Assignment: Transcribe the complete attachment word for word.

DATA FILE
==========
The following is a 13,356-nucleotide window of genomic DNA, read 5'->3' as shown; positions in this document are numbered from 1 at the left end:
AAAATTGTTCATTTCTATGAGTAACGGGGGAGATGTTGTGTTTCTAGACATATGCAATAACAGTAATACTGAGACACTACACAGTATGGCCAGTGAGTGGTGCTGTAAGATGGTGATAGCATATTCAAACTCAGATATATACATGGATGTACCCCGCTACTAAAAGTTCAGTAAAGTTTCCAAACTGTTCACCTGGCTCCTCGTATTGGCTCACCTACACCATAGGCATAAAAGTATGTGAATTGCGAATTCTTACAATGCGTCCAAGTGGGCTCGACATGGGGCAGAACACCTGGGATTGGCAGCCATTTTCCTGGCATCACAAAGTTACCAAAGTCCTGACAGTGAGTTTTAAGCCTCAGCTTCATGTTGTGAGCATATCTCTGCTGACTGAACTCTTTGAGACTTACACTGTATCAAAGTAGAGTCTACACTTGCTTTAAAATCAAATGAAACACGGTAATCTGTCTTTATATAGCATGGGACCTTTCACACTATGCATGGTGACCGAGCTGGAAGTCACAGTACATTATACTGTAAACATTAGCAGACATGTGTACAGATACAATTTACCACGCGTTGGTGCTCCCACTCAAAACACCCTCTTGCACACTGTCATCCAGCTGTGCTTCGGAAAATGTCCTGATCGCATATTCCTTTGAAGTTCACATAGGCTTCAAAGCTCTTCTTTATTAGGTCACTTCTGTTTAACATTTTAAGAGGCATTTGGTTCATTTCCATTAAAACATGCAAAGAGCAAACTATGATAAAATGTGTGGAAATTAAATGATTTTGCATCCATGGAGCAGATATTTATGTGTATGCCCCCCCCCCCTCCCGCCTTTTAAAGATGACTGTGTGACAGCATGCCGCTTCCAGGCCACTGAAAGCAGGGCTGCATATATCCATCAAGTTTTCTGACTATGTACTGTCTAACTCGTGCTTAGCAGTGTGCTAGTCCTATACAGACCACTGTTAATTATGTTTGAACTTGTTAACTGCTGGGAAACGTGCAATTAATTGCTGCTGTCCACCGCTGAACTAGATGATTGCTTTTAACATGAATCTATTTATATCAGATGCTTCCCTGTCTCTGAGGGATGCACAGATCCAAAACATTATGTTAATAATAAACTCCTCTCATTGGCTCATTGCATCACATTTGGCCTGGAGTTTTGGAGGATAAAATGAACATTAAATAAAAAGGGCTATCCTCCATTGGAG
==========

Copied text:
The following is a 13,356-nucleotide window of genomic DNA, read 5'->3' as shown; positions in this document are numbered from 1 at the left end:
AAAATTGTTCATTTCTATGAGTAACGGGGGAGATGTTGTGTTTCTAGACATATGCAATAACAGTAATACTGAGACACTACACAGTATGGCCAGTGAGTGGTGCTGTAAGATGGTGATAGCATATTCAAACTCAGATATATACATGGATGTACCCCGCTACTAAAAGTTCAGTAAAGTTTCCAAACTGTTCACCTGGCTCCTCGTATTGGCTCACCTACACCATAGGCATAAAAGTATGTGAATTGCGAATTCTTACAATGCGTCCAAGTGGGCTCGACATGGGGCAGAACACCTGGGATTGGCAGCCATTTTCCTGGCATCACAAAGTTACCAAAGTCCTGACAGTGAGTTTTAAGCCTCAGCTTCATGTTGTGAGCATATCTCTGCTGACTGAACTCTTTGAGACTTACACTGTATCAAAGTAGAGTCTACACTTGCTTTAAAATCAAATGAAACACGGTAATCTGTCTTTATATAGCATGGGACCTTTCACACTATGCATGGTGACCGAGCTGGAAGTCACAGTACATTATACTGTAAACATTAGCAGACATGTGTACAGATACAATTTACCACGCGTTGGTGCTCCCACTCAAAACACCCTCTTGCACACTGTCATCCAGCTGTGCTTCGGAAAATGTCCTGATCGCATATTCCTTTGAAGTTCACATAGGCTTCAAAGCTCTTCTTTATTAGGTCACTTCTGTTTAACATTTTAAGAGGCATTTGGTTCATTTCCATTAAAACATGCAAAGAGCAAACTATGATAAAATGTGTGGAAATTAAATGATTTTGCATCCATGGAGCAGATATTTATGTGTATGCCCCCCCCCCCTCCCGCCTTTTAAAGATGACTGTGTGACAGCATGCCGCTTCCAGGCCACTGAAAGCAGGGCTGCATATATCCATCAAGTTTTCTGACTATGTACTGTCTAACTCGTGCTTAGCAGTGTGCTAGTCCTATACAGACCACTGTTAATTATGTTTGAACTTGTTAACTGCTGGGAAACGTGCAATTAATTGCTGCTGTCCACCGCTGAACTAGATGATTGCTTTTAACATGAATCTATTTATATCAGATGCTTCCCTGTCTCTGAGGGATGCACAGATCCAAAACATTATGTTAATAATAAACTCCTCTCATTGGCTCATTGCATCACATTTGGCCTGGAGTTTTGGAGGATAAAATGAACATTAAATAAAAAGGGCTATCCTCCATTGGAG